Archive for March 5, 2018


February 2, 2018

Turkey on Friday expressed concerns over the US decision to add Hamas leader Ismail Haniyeh’s name to its terrorist blacklist.

In a written statement, Foreign Ministry’s spokesman Hami Aksoy said Turkey is “concerned that this decision of the US Administration, which disregards the realities on the ground, could undermine the Middle East Peace Process, including the efforts for intra-Palestinian peace and reconciliation.”

“We also hope that the decision will not have a negative impact on our country’s humanitarian assistance and economic development activities towards Gaza,” Aksoy said.

“It is obvious that this decision, which overlooks the fact that Hamas is an important reality of Palestinian political life, cannot make any contribution to the just, comprehensive and lasting settlement of the Israeli-Palestinian conflict.”

On Wednesday, the US government dubbed Haniyeh a “specially designated global terrorist” and imposed a raft of sanctions against him.

On its website, the US State Department said Haniyeh had “close links with Hamas’ military wing and has been a proponent of armed struggle, including against civilians.”

The US Treasury Department, meanwhile, also added Haniyeh to its sanctions list, essentially freezing any US-based assets he might have.

The designation also bans individuals and companies from engaging in financial transactions with the Hamas leader.

Haniyeh has been a vocal critic of US President Donald Trump’s decision late last year to recognize Jerusalem as Israel’s capital — a move that drew widespread condemnation and protests from across the Arab and Muslim world.

Washington’s recent policy decisions, Haniyeh said after the US move, had served to confirm that “the US Administration can no longer be considered an honest broker… in the so-called peace process.”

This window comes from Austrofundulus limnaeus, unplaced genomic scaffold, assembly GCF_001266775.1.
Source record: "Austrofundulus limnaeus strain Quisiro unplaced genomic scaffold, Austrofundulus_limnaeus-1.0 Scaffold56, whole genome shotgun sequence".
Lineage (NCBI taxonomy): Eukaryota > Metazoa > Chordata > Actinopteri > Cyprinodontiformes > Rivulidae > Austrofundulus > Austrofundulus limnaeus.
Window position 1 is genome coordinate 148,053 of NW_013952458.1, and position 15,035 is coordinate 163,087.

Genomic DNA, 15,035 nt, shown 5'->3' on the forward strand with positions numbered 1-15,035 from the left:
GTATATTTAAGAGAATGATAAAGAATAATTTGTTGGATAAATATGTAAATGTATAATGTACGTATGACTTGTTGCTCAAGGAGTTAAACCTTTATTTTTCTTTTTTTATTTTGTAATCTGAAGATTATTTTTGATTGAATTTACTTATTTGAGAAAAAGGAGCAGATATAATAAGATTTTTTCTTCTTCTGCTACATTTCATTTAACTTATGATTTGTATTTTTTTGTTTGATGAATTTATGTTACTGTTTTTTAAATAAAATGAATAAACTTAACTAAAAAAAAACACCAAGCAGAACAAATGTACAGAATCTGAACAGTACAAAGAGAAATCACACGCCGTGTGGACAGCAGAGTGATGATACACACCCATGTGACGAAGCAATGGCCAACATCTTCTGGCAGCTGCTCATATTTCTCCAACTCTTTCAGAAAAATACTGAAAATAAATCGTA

On Wednesday evening, Hamas slammed the US decision to add Haniyeh’s name to the terror blacklist, saying the move had revealed the “depth” of Washington’s longstanding bias towards Israel.

“This decision reveals the depth of US bias towards Israel, which has reached the level of a partnership in the aggression against our people,” Hamas spokesman Hazem Qassem told Anadolu Agency by phone.

The move, he added, “specifically targets the Palestinian resistance.”

Source: Middle East Monitor.

Link: https://www.middleeastmonitor.com/20180202-turkey-concerned-over-haniyeh-terror-listing/.

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February 26, 2018

The United Nations Children’s Fund (UNICEF) said that 85 per cent of Syrian refugee children in Jordan live below the poverty line.

In a statement released yesterday, the UN body said Syrian families are struggling to meet their basic needs, including feeding, educating and protecting their children.

According to the study, 94 per cent of Syrian children are under five years old and suffer from “multidimensional poverty”, meaning that they are deprived of a minimum of two out of the following five basic needs: education, health, water and sanitation, child protection and child safety.

Four out of ten Syrian families in host communities in Jordan are food insecure while 26 per cent are vulnerable to food insecurity.